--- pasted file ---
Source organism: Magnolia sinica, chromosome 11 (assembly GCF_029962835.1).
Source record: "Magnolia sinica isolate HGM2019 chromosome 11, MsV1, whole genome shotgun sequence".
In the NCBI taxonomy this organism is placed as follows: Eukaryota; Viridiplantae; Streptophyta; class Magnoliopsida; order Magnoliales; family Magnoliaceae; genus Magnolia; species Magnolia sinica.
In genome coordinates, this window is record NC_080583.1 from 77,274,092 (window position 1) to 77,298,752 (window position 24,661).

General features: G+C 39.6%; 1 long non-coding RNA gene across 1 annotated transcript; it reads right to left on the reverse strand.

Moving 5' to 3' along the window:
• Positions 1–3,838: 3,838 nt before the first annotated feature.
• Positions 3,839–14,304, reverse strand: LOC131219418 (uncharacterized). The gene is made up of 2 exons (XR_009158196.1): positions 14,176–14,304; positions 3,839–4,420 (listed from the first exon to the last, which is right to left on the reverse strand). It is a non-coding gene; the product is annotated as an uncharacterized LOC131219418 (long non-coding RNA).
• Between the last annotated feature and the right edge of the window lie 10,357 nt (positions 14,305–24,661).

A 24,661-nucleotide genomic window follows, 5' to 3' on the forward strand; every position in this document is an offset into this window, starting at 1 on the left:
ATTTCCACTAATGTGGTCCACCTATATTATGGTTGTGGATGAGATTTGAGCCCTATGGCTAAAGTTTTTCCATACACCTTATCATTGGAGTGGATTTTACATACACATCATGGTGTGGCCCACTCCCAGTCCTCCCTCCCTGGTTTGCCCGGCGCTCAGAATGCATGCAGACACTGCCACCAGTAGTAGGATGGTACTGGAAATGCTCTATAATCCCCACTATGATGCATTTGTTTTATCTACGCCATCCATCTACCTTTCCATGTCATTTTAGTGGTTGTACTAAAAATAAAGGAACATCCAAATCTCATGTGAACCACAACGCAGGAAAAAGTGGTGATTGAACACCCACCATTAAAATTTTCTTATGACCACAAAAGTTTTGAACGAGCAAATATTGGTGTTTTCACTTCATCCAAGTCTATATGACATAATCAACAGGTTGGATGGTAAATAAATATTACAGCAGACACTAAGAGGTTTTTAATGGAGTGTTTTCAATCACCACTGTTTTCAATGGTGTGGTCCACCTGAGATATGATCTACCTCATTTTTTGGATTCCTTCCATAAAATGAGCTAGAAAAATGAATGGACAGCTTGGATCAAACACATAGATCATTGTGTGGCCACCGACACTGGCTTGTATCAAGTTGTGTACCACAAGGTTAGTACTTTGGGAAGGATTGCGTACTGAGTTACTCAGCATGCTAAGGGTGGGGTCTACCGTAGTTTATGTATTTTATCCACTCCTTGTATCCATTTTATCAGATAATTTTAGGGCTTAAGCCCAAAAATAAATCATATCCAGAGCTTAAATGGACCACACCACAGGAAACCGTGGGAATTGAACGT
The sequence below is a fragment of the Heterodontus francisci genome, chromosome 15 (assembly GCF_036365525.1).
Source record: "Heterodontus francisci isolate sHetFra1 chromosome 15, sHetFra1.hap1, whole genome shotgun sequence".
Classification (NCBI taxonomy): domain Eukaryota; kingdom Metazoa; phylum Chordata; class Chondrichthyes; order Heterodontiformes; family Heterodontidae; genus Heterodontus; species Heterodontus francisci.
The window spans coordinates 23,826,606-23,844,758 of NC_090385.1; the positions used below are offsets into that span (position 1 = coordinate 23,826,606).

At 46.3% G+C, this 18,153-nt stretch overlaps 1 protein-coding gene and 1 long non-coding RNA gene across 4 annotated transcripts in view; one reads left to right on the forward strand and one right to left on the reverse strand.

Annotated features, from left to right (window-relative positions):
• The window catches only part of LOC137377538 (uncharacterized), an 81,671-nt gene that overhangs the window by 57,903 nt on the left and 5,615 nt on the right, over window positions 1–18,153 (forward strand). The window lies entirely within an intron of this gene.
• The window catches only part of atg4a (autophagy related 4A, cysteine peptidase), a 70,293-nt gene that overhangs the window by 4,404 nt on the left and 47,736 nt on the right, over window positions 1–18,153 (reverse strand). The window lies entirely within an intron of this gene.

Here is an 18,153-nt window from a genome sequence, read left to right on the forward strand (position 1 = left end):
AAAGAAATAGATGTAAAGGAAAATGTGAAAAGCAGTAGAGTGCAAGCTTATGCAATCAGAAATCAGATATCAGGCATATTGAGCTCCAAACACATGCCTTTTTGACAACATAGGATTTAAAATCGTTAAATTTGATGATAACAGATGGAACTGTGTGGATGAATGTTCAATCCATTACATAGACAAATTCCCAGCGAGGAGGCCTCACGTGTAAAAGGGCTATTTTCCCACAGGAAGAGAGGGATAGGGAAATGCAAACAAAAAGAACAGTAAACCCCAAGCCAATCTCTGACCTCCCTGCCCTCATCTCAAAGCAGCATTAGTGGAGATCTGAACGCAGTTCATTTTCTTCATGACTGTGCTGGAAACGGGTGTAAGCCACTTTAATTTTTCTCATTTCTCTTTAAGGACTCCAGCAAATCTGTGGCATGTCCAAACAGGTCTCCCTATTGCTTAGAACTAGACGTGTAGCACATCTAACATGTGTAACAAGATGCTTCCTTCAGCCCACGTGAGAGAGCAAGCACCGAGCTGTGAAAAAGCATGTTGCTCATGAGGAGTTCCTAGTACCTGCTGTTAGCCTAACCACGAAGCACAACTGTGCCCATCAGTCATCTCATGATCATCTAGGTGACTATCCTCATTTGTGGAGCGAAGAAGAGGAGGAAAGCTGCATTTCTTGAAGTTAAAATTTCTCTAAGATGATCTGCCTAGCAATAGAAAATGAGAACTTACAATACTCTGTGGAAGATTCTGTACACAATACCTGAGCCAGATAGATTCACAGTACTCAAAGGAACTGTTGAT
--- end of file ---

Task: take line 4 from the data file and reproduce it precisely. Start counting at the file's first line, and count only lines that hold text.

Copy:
In genome coordinates, this window is record NC_080583.1 from 77,274,092 (window position 1) to 77,298,752 (window position 24,661).